DUOX2/DUOXA2 Mutations Frequently Cause Congenital Hypothyroidism that Evades Detection on Newborn Screening in the United Kingdom

Catherine Peters, Adeline K. Nicholas, Erik Schoenmakers, Greta Lyons, Shirley Langham, Eva G. Serra, Neil J. Sebire, Marina Muzza, Laura Fugazzola, Nadia Schoenmakers

Research output: Contribution to journalArticle

Abstract

Background: The etiology, course, and most appropriate management of borderline congenital hypothyroidism (CH) are poorly defined, such that the optimal threshold for diagnosis with bloodspot screening thyrotropin (bsTSH) measurement remains controversial. Dual oxidase 2 (DUOX2) mutations may initially cause borderline elevation of bsTSH, which later evolves into significant hypothyroidism on venous blood measurement. It was hypothesized that mutations in both DUOX2 and its accessory protein DUOXA2 may occur frequently, even in patients with borderline bsTSH elevation, such that higher diagnostic thresholds in bsTSH screening may fail to detect such cases, with consequent risk of undiagnosed neonatal hypothyroidism of sufficient magnitude to require thyroxine therapy. This study aimed to investigate the frequency and characteristics of DUOX2 and DUOXA2 mutations in a borderline CH cohort. Methods: A cross-sectional study of patients with borderline CH was undertaken at Great Ormond Street Hospital, a tertiary British pediatric center. DUOX2 was sequenced in 52 patients with a bsTSH of 6-19.9 mIU/L, venous TSH of >25 mIU/L, and eutopic thyroid gland in situ. DUOXA2 was sequenced in DUOX2 mutation-negative cases, and novel DUOXA2 mutations were functionally characterized. Results: A total of 26 (50%) patients harbored likely pathogenic mutations in DUOX2 (n = 20; 38%) or DUOXA2 (n = 6; 12%), including novel gene variants (DUOX2, n = 3; DUOXA2, n = 7). Two recurrent DUOX2 mutations (p.Q570L, p.F966Sfs∗29) occurred frequently in population databases (MAF ≥0.01). Despite bsTSH being <10 mIU/L in 46% of DUOX2 and DUOXA2 mutation-positive cases, venous free thyroxine levels in these patients were in the moderate CH range (M = 9.3 pmol/L, range <3.9-15.8 pmol/L), Conclusions: Targeted DUOX2 and DUOXA2 sequencing in a borderline CH cohort has a high diagnostic yield. These findings might argue for a lowering of bsTSH thresholds, but follow-up studies are required to assess whether cases with borderline bsTSH harboring DUOX2/DUOXA2 mutations will benefit from an early diagnosis and subsequent levothyroxine treatment.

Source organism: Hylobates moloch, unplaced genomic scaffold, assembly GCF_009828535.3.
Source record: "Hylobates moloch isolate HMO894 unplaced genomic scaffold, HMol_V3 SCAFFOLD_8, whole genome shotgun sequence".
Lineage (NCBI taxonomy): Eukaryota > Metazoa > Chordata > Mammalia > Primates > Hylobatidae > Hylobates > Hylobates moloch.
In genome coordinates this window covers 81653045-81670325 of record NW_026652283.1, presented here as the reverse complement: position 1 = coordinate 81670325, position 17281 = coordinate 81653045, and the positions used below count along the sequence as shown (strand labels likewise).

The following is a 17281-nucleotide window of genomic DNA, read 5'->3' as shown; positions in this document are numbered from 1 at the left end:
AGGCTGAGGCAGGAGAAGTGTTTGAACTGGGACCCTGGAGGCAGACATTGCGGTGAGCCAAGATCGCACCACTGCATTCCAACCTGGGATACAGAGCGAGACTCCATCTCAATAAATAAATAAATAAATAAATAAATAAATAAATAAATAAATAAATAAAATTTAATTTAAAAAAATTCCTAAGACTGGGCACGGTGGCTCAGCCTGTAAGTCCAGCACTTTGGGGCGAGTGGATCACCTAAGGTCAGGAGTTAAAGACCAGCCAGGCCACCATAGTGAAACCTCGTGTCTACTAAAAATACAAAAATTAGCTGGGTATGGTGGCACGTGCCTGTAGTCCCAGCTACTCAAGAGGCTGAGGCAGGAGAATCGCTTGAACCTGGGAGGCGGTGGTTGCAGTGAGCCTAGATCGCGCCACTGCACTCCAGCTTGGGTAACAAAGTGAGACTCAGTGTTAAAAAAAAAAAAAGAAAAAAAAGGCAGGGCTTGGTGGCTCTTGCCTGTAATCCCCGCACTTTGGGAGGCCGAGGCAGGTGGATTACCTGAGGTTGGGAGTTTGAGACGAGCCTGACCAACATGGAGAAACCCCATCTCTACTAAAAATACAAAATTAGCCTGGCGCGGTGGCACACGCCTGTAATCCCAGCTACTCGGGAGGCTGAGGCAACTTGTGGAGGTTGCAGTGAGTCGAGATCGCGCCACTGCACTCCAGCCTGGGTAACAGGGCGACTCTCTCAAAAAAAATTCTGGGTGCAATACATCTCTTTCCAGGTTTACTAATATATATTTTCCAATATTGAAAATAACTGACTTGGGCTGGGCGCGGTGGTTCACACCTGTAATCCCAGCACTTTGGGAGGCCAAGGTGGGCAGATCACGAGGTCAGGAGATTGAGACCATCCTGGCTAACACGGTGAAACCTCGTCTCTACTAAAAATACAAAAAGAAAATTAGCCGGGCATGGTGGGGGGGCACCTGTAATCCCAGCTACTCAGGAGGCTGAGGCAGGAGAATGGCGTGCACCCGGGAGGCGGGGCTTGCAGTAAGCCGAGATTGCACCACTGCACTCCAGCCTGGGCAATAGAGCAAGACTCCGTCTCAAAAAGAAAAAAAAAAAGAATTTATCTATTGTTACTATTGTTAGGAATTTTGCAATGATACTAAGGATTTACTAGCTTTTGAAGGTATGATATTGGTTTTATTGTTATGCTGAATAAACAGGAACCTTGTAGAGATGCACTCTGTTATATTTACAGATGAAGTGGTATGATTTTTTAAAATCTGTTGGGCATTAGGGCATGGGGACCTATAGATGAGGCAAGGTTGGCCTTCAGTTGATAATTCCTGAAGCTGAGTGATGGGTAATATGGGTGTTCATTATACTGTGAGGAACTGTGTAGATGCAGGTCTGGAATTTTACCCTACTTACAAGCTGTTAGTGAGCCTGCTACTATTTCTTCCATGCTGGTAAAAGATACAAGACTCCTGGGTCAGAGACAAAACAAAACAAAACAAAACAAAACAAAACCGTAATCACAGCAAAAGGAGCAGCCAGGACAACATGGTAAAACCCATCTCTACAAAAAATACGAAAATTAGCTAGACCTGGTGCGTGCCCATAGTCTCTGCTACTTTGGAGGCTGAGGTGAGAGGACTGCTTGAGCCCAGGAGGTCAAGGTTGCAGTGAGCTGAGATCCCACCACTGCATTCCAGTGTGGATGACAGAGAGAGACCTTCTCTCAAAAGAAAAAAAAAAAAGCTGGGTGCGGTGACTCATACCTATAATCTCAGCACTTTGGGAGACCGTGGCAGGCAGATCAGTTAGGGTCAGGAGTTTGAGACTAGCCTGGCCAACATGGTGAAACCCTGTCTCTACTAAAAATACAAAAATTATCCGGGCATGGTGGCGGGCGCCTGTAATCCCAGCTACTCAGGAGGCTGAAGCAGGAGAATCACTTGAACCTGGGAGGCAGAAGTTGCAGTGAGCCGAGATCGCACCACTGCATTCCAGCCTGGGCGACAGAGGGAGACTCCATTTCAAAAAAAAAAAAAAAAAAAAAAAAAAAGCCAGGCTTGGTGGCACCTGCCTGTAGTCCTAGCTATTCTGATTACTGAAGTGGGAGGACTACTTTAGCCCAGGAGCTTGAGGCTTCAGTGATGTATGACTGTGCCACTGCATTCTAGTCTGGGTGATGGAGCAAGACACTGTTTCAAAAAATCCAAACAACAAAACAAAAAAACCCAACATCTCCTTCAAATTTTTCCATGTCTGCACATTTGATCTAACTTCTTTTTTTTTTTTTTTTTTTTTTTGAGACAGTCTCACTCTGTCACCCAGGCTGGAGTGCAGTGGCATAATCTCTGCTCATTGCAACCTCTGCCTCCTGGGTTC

Original languageEnglish
Pages (from-to)790-801
Number of pages12
JournalThyroid
Volume29
Issue number6
DOIs
Publication statusPublished - Jun 2019

Keywords

  • congenital hypothyroidism
  • DUOX2
  • DUOXA2
  • dyshormonogenesis
  • gland in situ

ASJC Scopus subject areas

  • Endocrinology, Diabetes and Metabolism
  • Endocrinology

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    Peters, C., Nicholas, A. K., Schoenmakers, E., Lyons, G., Langham, S., Serra, E. G., Sebire, N. J., Muzza, M., Fugazzola, L., & Schoenmakers, N. (2019). DUOX2/DUOXA2 Mutations Frequently Cause Congenital Hypothyroidism that Evades Detection on Newborn Screening in the United Kingdom. Thyroid, 29(6), 790-801. https://doi.org/10.1089/thy.2018.0587